The news that Kuwait’s Central Tenders Committee has given the green light to issue the tender to build phase 1 of the Jurassic gas facility is a clear indication of the government’s commitment to progressing with hydrocarbons projects, despite the lower oil-price environment. The engineering, procurement and construction contract is estimated to be worth $3.5bn-$5bn.

Developing and sustaining gas production in its non-associated Jurassic fields is a strategic priority for Kuwait, which has imported liquefied natural gas to feed its utilities and industries since 2009. The other priority project is the development of an integrated refinery and petrochemicals complex at Al-Zour. The new refinery is under construction following $14bn of main contract awards in 2015, and design work on the petrochemicals plants is due to be completed in the middle of next year.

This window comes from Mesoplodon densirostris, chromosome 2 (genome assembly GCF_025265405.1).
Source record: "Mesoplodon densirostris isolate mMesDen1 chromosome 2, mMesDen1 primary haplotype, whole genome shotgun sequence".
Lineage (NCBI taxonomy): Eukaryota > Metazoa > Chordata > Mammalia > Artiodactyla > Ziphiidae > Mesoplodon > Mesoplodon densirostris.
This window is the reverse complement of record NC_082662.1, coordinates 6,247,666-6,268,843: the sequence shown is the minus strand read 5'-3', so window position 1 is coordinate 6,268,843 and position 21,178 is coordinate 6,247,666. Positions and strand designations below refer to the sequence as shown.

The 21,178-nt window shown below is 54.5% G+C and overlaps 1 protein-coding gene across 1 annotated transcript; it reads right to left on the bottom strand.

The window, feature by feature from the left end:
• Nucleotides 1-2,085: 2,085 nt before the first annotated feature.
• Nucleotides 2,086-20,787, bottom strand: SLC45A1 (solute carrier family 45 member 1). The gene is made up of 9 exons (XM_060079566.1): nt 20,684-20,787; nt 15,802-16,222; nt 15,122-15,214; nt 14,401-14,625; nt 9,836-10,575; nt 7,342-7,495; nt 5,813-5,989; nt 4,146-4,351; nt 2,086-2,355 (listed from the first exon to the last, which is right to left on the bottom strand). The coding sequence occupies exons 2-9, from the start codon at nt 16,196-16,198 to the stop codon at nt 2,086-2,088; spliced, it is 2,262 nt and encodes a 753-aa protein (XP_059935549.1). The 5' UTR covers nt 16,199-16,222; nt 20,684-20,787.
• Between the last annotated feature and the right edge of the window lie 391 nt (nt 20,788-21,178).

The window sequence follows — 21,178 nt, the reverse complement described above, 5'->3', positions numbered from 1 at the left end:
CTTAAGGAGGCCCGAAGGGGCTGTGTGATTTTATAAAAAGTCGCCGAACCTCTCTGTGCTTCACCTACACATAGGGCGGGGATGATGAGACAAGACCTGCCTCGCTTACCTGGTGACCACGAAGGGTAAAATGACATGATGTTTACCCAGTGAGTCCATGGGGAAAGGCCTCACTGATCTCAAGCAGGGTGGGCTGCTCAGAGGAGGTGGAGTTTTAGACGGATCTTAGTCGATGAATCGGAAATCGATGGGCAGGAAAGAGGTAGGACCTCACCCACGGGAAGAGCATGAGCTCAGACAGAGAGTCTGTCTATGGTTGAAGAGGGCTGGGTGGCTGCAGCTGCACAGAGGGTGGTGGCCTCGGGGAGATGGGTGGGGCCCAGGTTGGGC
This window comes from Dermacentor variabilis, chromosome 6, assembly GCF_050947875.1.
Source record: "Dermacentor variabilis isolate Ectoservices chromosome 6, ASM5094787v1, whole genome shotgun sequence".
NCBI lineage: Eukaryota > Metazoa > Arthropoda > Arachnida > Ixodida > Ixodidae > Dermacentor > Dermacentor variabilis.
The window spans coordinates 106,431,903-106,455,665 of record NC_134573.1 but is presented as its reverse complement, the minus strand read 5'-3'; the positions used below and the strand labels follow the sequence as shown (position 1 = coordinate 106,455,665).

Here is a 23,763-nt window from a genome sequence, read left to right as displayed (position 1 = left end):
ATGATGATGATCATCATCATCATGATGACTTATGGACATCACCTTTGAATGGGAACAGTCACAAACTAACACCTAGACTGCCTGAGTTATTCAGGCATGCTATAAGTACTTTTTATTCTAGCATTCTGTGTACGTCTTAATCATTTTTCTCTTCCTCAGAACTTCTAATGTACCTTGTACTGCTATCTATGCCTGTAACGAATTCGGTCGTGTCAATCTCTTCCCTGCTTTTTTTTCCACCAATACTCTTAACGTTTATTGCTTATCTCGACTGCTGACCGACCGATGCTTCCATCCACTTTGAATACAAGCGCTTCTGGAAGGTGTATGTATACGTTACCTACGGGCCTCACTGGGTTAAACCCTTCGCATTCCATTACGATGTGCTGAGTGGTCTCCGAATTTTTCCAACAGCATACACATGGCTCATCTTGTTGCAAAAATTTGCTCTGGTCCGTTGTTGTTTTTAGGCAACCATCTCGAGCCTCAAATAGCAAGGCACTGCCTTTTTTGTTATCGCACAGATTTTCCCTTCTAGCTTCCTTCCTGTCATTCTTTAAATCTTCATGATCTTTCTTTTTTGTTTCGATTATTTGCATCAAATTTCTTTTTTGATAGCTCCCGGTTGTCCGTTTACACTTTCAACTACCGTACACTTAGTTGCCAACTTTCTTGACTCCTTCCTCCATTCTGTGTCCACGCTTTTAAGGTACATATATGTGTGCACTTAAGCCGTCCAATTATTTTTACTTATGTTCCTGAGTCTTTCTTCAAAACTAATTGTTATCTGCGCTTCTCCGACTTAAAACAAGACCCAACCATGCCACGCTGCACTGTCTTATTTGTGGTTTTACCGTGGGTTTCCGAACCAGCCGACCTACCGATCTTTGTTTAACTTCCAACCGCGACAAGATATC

The progress in the energy sector stands in contrast to the status of projects in the power sector. Expressions of interest in the Al-Zour North 2 independent water and power project (IWPP) were first sought in 2013, but the project has yet to be awarded, despite bids being received in June 2016. The delay is holding up subsequent phases at the Al-Zour North site, as well as the Al-Khiran IWPP project.

Companies interested in the power schemes might find some solace in the fact that the new refinery project experienced more than a decade of delays, but, once committed, progress with contract awards has been swift.